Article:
12. Insofar as the eye-witnesses are concerned, comments were made that there are discrepancies in their evidence. In the opinion of the Court, they are minor most, which will not tilt the case of the prosecution.
13. According to the learned counsel, medical evidence is not in favour of the prosecution case. According to the prosecution, the occurrence was taken place at 2.00 p.m. on 11.12.2001 and the post-mortem was commenced on the next day at about 12.00 'O' clock. The Post-Mortem Doctor has given his opinion that the occurrence should have taken place between 16 to 18 hours. It to be so, the occurrence should have taken place at 7.00 p.m. on 11.12.2001 and the Post- Mortem Doctor also went to the extent of saying that the occurrence should have taken place between 7.00 p.m. and 9.00 p.m. on 11.12.2001. If to be so, the occurrence as put-forth by the prosecution could not have happened, according to the learned counsel. This cannot be accepted for the simple reason that a number eye-witnesses have been examined. Except the evidence of PW.3 and PW.4, who turned hostile, the evidence of other eye-witnesses viz., PW.1, PW.2, PW.6, PW.7 and PW.8 have inspired the confidence of the Court and they have spoken in one voice about the occurrence that it was the first accused who attacked the deceased with a wooden log and caused instantaneous death. So long as the evidence of the said eye-witnesses are inspiring the confidence of the Court, the Court is of the considered opinion that difference in the time of death can not be taken as a factor to reject the evidence adduced by the prosecution.
14. Thus, all these contentions or any one of the contentions put-forth by the learned counsel will in any way not affect the case of the prosecution.
15. Insofar as the second line of argument put-forth by the learned counsel, even assuming that it was the first accused who attacked the deceased on the head and caused instantaneous death, the act could not come under the provisions of murder, but in the instant case, the act of the accused will attract the provisions of 304 (Part I) of IPC, this contention of the learned counsel cannot be countenanced. It is true that there were a number of proceedings between the parties. There is no doubt about it. But, the deceased Thiruppathy had nothing to do with any one of the proceedings between PW.1 and PW.2 on one side and the accused party on the other side. During the relevant time, the deceased Thiruppathy was working under PW.1 and her husband. On the previous occasion, when the deceased went over to the field and questioned the conduct of the accused in closing a pipe line, the deceased was abused and beaten by the first accused. According to the first accused, a complaint was given against him in the respondent police station. The accused came to know about the same and they were really aggrieved against Thiruppathy. At this relevant point of time, a panchayat was convened by PW.1 and this was conducted in front of the house of PW.1. Even assuming that the first accused was called to participate in the panchayat, he could not have any angry but only with PW.1 and her husband and not against the deceased. It would be quite clear that both the accused went to the panchayat with an anguish in the mind against the deceased and not against PW.1 and her husband. Apart from that when the accused went over there, there was no provocation caused by the deceased. Under the circumstances, the first accused took a wooden log and attacked the deceased Thiruppathy and caused instantaneous death. Though the first accused had no intention to cause death till reaching the panchayat, when he reached the panchayat being conducted in front of the house of PW.1, he got an intention to attack him and attacked on the head, which in the ordinary course of nature would be sufficient to cause death. Under the circumstances, the lower Court is perfectly correct in applying the penal provisions of Section 302 and rightly sentenced too, the accused/appellant.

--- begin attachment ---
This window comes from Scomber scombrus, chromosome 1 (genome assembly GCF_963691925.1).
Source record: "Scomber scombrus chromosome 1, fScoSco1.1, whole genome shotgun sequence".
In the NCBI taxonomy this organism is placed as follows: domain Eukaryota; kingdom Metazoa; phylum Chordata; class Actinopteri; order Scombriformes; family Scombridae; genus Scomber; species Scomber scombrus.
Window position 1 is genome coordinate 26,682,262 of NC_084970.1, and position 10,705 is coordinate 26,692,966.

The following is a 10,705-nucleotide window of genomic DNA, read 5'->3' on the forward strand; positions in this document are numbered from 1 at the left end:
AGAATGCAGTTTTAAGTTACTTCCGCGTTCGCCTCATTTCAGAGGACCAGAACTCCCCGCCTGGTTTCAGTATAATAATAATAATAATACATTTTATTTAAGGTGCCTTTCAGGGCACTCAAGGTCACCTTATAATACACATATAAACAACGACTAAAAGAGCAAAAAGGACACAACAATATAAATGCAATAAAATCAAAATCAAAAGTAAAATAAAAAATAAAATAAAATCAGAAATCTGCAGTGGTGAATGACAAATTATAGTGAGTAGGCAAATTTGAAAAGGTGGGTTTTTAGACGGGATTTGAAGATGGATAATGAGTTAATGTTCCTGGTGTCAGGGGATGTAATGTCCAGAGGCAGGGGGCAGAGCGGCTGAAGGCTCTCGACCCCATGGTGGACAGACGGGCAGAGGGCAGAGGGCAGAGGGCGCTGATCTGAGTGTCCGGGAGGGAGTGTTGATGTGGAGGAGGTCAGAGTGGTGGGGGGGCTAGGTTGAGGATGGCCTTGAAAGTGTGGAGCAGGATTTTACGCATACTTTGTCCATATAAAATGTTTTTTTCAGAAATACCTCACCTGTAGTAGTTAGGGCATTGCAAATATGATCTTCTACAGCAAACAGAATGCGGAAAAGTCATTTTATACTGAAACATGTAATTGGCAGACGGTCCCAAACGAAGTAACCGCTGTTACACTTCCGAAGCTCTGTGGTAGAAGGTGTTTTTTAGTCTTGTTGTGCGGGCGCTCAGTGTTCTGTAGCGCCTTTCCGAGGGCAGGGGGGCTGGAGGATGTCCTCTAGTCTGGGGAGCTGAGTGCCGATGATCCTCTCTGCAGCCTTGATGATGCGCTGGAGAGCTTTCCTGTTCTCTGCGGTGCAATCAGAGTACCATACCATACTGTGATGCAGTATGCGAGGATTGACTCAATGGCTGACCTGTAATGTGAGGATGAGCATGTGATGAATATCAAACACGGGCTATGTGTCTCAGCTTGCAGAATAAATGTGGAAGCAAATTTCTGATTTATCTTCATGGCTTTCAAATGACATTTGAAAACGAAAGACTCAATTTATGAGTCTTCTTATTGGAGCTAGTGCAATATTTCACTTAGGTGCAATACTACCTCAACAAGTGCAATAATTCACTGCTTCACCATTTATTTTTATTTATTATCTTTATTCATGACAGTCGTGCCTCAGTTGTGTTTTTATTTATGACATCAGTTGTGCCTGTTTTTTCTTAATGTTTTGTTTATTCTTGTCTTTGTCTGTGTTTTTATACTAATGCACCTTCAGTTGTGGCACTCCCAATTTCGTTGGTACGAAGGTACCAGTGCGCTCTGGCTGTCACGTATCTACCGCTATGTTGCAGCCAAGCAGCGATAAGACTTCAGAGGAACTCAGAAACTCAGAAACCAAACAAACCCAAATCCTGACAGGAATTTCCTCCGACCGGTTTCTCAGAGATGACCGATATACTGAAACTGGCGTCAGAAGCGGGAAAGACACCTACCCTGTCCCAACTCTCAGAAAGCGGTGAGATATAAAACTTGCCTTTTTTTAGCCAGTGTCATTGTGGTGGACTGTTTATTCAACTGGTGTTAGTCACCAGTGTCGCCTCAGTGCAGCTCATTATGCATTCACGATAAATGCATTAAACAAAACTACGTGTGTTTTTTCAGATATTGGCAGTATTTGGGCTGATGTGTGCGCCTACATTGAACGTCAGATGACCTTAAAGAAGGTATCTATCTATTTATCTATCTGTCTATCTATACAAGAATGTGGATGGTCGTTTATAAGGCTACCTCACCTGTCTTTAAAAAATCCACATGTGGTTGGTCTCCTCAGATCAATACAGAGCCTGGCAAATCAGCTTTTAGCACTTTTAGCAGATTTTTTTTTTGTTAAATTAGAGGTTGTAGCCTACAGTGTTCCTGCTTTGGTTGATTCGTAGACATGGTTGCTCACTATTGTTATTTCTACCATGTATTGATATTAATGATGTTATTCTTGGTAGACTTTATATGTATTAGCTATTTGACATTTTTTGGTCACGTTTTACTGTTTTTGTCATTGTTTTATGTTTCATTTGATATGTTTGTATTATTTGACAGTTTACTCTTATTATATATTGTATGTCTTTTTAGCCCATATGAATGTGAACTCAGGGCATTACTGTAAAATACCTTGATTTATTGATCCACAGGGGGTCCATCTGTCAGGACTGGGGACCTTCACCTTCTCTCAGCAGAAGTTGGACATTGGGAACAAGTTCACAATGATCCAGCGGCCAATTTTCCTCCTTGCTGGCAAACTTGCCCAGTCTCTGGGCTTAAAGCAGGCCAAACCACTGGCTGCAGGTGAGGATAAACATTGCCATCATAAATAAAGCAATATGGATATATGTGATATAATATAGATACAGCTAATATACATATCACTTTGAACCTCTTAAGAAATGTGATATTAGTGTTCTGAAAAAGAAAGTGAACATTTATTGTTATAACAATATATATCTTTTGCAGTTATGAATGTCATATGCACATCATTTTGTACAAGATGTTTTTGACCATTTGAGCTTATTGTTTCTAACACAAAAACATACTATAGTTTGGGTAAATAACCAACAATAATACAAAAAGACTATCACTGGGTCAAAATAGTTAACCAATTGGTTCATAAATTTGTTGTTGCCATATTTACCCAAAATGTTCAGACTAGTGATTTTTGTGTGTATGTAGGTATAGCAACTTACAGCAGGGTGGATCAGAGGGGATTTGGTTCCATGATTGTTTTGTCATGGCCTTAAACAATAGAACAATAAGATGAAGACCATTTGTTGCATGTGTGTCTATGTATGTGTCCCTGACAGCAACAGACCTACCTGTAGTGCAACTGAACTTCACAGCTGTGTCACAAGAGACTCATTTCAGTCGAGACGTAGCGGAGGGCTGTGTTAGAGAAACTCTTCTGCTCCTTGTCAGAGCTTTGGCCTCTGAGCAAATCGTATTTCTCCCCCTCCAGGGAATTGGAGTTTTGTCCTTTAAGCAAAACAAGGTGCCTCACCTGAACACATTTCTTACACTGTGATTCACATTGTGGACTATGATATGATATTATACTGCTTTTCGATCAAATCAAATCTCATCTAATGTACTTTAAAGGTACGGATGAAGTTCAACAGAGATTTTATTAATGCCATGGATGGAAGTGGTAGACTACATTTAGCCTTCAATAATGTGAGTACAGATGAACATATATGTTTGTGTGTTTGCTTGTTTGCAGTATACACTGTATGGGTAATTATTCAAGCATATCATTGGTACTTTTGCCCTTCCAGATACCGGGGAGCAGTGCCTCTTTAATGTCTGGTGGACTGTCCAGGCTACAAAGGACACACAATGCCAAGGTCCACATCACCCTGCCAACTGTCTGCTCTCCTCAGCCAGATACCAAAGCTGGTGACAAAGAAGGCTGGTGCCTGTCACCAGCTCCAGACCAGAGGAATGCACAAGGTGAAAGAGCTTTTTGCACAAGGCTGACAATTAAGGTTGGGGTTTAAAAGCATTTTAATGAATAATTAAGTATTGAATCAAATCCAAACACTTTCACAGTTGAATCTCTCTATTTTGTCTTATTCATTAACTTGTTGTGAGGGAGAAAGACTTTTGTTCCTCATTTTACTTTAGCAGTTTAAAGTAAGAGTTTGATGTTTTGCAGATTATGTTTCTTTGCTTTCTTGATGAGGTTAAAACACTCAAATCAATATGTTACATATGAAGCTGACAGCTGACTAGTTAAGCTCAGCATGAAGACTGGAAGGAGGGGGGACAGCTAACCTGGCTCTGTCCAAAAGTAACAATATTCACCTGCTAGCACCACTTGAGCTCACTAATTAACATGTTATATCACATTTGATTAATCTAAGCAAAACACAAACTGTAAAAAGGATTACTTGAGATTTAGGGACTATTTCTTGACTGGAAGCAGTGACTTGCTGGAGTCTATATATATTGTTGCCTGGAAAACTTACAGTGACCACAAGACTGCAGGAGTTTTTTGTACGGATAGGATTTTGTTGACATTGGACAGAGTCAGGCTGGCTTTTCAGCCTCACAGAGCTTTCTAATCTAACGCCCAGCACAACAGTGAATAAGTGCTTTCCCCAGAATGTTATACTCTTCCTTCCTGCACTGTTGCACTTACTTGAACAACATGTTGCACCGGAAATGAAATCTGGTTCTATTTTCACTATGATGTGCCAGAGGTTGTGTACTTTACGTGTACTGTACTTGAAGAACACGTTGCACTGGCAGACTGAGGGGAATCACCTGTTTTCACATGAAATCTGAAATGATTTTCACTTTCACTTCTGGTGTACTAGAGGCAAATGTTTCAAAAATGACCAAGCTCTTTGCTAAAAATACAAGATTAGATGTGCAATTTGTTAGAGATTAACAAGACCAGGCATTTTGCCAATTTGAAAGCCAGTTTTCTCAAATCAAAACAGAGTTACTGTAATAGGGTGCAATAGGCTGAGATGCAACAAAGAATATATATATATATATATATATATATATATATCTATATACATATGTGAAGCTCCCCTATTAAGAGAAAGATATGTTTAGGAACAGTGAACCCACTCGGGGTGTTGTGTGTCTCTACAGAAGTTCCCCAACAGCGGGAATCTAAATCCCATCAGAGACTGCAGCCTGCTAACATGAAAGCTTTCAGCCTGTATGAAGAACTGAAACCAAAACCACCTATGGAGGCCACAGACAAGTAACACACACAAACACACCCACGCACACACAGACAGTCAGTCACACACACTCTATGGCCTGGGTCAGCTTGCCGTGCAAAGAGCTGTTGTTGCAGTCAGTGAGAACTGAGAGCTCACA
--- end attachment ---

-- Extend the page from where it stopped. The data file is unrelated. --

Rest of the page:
16. This Court is unable to notice any reason or infirmity to interfere with the judgment of the lower Court either factually or legally. Hence, the judgment of the lower Court is sustained. The Criminal Appeal fails and the same is dismissed.
The learned counsel, who was appointed as amicus curiae in this appeal, is entitled for remuneration from the Legal Aid Services Committee, Madurai Bench of Madras High Court.
1.The Principal Sessions Judge,
2.Inspector of Police,
Thuraiyur Police Station,
3.The Additional Public Prosecutor,
Madurai Bench of
the Madras High Court,